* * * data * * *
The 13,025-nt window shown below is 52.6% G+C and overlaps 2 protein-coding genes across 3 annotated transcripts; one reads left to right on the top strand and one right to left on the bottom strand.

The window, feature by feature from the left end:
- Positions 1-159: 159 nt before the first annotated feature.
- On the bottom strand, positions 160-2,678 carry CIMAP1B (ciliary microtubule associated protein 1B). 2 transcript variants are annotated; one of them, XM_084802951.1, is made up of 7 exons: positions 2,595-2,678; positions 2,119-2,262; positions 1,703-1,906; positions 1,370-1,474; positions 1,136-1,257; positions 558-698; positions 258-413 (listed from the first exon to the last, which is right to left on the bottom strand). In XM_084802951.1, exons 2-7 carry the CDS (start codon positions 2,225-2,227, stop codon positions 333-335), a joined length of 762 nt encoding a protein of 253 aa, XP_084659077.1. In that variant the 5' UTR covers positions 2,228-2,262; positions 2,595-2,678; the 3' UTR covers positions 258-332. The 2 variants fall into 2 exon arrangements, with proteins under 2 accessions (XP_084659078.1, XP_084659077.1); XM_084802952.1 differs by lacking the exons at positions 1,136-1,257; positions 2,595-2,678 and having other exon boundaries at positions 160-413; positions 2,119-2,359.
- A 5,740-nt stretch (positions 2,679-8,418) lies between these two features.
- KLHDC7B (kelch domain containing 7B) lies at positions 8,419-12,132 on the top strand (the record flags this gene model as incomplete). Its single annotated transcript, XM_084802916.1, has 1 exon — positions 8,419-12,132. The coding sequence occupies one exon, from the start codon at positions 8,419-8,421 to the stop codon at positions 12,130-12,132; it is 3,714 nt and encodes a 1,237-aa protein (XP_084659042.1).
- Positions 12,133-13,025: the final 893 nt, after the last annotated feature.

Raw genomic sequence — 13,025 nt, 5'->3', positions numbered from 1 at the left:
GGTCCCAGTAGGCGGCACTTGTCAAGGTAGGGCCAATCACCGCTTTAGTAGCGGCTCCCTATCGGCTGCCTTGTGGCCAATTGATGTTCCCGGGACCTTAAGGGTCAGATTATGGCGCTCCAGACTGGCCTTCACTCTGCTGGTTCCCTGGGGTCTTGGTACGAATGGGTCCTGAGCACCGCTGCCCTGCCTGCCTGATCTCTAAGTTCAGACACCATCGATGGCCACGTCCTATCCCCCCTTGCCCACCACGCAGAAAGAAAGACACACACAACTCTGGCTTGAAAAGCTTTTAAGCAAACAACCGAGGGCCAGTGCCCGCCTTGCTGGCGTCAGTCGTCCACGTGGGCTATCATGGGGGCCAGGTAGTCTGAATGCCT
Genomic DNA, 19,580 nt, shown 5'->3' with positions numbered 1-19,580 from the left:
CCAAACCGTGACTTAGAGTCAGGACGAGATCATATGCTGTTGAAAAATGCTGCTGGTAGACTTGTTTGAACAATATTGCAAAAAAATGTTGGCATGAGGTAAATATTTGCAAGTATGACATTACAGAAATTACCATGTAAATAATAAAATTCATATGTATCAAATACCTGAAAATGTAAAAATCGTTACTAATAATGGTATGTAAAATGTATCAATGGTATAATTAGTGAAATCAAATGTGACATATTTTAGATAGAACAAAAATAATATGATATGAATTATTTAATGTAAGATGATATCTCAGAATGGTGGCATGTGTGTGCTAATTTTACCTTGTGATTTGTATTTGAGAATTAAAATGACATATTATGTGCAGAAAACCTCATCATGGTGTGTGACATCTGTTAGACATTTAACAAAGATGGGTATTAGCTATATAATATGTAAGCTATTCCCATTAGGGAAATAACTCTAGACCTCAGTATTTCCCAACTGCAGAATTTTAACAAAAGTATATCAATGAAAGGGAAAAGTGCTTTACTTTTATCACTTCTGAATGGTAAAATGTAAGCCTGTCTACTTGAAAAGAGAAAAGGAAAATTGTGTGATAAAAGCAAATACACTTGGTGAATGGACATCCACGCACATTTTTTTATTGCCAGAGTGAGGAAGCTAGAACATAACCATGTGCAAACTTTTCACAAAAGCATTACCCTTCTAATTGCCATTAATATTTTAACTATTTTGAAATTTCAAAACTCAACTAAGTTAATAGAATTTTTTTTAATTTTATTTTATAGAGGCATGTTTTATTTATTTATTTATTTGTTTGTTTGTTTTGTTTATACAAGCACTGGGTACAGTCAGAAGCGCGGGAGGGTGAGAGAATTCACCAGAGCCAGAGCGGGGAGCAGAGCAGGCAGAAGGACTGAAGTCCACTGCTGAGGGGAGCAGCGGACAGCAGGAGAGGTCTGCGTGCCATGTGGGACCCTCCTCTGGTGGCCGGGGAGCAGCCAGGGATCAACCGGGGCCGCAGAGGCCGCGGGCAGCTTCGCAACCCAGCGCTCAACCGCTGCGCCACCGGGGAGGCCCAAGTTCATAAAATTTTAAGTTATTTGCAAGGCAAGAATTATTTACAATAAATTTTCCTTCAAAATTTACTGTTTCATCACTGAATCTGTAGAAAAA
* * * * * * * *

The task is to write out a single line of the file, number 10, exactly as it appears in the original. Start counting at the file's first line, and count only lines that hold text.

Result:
Genomic DNA, 19,580 nt, shown 5'->3' with positions numbered 1-19,580 from the left: